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Any hints or strategies would be greatly appreciated:

If $m$ is an integer and $b^k$ is a primitive root mod $m$, then $b$ is a primitive root mod $m$.

I am reviewing material from my elementary number theory course. I had a true/false question that I think is true (by process of elimination of how many "trues" the problem set was supposed to have). But I and am absolutely stuck on trying to prove it.

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  • $\begingroup$ Welcome to the site, and please use Latex to format your equations. (Put them between a pair of $'s). $\endgroup$ – user111187 Jun 14 '14 at 21:42
  • $\begingroup$ Almost always start with the question, not your life story. $\endgroup$ – Thomas Andrews Jun 14 '14 at 21:42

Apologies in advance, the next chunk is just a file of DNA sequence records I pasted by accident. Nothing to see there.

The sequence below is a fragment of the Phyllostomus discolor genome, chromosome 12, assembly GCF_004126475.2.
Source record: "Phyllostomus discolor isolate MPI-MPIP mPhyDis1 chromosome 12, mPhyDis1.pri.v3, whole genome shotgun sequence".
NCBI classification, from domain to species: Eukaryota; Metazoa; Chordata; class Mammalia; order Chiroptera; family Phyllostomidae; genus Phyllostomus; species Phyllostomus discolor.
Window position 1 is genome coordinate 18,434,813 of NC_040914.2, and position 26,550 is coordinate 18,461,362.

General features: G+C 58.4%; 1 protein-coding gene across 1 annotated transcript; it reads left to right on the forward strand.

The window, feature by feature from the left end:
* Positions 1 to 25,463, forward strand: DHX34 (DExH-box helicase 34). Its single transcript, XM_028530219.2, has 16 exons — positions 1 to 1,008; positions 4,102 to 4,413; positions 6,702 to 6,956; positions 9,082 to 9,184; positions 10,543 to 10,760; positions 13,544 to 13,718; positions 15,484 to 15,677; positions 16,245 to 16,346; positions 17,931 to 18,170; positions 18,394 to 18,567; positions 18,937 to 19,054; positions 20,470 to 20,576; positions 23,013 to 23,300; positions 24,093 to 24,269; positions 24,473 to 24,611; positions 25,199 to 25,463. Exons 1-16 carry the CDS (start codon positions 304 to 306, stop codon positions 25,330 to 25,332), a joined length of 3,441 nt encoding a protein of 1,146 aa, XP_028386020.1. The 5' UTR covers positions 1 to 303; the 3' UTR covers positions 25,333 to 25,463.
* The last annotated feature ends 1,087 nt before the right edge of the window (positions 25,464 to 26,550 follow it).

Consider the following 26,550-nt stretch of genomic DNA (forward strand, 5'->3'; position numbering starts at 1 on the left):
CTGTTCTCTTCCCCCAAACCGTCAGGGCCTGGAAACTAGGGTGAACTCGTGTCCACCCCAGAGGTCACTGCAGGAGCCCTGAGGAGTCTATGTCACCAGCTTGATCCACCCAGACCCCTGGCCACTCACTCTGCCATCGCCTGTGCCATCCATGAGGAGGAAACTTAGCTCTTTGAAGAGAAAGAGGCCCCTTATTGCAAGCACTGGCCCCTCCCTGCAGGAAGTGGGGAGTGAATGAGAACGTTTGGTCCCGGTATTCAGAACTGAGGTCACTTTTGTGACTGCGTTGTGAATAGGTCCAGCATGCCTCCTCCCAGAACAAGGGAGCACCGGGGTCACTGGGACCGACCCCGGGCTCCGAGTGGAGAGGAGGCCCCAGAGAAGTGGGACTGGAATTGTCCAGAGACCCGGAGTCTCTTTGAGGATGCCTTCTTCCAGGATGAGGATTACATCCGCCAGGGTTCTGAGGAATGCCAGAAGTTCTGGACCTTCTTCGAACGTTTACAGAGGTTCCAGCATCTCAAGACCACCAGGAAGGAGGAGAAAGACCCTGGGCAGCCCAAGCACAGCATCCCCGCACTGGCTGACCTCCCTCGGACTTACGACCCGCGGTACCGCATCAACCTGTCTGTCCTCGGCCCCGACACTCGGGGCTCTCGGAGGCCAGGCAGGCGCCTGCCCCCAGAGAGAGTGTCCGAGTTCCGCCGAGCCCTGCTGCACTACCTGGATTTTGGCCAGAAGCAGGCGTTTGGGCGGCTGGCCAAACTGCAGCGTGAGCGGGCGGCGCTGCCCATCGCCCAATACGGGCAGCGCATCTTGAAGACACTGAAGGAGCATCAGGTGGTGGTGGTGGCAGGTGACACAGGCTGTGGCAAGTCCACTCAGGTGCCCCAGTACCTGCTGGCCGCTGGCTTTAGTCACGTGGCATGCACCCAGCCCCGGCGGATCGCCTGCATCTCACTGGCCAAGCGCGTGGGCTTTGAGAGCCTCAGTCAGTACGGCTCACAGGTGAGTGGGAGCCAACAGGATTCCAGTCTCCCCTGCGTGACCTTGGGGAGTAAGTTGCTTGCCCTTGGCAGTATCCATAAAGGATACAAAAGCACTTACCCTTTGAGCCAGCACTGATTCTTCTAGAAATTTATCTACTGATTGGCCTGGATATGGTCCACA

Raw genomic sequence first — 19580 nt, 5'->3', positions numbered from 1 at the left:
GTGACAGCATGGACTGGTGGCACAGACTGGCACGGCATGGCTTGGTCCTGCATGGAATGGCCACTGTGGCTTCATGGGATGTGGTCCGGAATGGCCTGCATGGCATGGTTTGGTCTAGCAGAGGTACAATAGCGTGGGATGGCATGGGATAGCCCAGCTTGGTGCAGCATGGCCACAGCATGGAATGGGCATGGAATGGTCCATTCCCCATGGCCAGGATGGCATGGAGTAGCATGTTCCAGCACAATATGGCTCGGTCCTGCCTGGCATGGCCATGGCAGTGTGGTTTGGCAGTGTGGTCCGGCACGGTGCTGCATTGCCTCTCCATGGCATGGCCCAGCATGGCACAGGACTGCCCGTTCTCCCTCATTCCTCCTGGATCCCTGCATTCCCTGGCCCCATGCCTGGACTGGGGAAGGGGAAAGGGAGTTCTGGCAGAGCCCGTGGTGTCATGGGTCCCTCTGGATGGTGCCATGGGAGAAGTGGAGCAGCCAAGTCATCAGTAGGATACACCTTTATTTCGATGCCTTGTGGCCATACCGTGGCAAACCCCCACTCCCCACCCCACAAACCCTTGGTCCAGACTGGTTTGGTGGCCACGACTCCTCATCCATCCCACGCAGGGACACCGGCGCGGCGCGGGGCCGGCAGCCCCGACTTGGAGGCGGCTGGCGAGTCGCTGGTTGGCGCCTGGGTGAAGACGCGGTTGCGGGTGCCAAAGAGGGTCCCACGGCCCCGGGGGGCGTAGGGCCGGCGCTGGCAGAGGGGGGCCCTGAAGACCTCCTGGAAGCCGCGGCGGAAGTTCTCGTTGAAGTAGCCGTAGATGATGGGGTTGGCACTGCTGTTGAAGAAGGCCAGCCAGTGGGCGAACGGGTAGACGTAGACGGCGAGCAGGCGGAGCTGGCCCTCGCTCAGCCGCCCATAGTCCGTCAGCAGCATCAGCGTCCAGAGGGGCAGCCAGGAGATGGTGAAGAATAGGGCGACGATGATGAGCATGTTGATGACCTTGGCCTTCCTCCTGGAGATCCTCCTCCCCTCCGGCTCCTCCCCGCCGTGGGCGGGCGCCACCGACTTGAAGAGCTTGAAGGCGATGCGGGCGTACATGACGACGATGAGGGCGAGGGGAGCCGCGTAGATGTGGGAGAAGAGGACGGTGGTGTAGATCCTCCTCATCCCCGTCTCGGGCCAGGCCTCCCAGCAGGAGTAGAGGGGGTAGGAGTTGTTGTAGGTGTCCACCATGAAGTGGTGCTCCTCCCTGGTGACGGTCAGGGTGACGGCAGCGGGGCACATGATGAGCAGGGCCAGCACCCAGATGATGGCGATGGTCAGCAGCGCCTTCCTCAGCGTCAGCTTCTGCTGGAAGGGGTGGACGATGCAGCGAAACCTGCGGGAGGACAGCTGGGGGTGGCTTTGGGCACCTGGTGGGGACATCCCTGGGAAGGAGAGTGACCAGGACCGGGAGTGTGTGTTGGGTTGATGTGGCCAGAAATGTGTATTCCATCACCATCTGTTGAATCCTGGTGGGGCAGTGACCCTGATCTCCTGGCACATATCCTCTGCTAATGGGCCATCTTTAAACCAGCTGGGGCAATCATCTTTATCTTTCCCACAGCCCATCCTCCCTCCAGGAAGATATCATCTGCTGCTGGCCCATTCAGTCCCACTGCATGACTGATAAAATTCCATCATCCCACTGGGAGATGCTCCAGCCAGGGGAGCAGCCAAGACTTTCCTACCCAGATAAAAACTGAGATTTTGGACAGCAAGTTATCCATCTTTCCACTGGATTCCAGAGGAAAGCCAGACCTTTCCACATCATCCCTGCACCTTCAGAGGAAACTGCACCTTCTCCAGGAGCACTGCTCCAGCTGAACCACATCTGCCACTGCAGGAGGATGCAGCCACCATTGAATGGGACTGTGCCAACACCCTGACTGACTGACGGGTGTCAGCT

• $\begingroup$ How does your material define "primitive root"? $\endgroup$ – Thomas Andrews Jun 14 '14 at 21:45
  • $\begingroup$ Have you tried contraposition? Instead of "$b^k$ primitive $\implies$ $b $ primitive", try proving "$b $ not primitve $ \implies $ $b^k$ not primitive". $\endgroup$ – zo0x Jun 14 '14 at 21:48
  • $\begingroup$ Text is Rosen. Definition is: If $r$ and $n$ are relatively prime integers with $n > 0$ and if $ord_n r = phi(n)$, then $r$ is called a primitive root mod $n$. $\endgroup$ – Meghan K. Jun 14 '14 at 22:07
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If powers of $b^k$ generate every coprime residue class mod m, then powers of $b$, which powers are a superset of the first set of powers, also generate every coprime residue class mod m. So $b$ is also a primitive root. (A coprime residue class mod m is an invertible one, i.e., $\{a|(a,m)=1\}$.)

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